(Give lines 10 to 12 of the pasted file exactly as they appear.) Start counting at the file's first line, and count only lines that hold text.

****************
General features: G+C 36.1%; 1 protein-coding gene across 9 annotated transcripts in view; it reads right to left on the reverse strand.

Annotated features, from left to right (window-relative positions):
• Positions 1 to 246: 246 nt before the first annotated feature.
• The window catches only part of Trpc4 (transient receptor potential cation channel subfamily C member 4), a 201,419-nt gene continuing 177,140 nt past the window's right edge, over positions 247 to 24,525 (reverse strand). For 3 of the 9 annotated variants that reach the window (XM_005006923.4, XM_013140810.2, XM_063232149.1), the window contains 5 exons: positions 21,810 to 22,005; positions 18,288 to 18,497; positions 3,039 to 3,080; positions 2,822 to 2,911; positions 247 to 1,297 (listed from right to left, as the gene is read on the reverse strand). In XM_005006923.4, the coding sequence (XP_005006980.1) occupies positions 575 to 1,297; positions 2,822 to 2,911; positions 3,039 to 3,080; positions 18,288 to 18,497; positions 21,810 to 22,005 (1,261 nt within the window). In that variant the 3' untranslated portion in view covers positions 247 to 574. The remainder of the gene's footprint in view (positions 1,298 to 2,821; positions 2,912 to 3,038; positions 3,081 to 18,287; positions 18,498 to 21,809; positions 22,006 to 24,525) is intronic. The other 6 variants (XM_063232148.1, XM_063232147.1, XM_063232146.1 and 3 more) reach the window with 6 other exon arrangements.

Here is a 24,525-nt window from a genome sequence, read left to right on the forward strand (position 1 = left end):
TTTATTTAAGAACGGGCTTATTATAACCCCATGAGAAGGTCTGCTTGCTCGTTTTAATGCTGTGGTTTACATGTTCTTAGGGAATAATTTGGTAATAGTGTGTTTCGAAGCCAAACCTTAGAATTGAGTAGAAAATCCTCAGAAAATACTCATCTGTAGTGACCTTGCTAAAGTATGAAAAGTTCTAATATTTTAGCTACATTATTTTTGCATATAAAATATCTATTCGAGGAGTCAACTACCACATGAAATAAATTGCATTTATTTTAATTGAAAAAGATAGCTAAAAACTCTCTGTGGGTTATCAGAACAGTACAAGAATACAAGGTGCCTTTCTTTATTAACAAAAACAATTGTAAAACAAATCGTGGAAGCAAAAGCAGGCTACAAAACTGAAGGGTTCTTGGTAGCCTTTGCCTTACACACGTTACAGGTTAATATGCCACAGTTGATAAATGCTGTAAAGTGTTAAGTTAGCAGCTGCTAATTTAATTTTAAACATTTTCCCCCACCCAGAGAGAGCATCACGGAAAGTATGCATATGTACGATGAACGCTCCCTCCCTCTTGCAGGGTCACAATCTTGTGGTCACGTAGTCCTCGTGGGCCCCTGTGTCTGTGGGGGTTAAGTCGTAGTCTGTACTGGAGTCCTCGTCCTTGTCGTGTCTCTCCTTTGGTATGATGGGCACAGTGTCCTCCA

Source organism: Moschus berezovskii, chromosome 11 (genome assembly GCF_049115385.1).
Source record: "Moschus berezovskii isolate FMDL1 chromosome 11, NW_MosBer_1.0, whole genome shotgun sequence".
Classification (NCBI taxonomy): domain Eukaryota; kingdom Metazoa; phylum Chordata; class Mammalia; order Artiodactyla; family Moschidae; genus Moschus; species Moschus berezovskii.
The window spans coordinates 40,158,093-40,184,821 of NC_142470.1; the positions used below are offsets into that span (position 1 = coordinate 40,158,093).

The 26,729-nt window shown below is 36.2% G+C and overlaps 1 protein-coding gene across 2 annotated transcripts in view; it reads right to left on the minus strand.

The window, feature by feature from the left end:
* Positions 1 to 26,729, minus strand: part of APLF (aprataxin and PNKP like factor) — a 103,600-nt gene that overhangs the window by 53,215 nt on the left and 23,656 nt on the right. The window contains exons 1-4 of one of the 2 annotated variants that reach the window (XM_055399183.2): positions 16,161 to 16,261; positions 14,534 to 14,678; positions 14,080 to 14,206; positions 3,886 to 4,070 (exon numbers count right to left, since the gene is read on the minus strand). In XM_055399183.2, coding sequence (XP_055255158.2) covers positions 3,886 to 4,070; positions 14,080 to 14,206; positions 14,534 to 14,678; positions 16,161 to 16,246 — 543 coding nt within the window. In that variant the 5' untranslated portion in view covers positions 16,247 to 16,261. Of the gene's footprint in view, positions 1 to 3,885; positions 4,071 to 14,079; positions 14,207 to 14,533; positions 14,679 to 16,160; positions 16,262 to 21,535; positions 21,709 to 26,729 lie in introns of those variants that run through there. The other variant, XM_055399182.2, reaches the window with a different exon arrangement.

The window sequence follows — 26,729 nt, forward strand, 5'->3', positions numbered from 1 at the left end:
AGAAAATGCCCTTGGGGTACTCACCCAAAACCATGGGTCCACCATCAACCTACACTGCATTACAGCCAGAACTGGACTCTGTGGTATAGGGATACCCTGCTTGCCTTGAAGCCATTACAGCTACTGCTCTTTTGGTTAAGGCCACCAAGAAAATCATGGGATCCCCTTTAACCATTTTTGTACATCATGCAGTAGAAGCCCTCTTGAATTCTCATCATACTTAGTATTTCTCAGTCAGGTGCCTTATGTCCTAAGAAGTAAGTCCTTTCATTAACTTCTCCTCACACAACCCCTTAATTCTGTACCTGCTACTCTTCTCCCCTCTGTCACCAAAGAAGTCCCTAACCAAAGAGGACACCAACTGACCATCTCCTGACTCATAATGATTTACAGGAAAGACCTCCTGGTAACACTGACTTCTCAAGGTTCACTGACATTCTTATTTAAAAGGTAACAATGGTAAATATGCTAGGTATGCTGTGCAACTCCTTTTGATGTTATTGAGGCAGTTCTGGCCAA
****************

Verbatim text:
The window spans coordinates 40,158,093-40,184,821 of NC_142470.1; the positions used below are offsets into that span (position 1 = coordinate 40,158,093).

The 26,729-nt window shown below is 36.2% G+C and overlaps 1 protein-coding gene across 2 annotated transcripts in view; it reads right to left on the minus strand.

The window, feature by feature from the left end: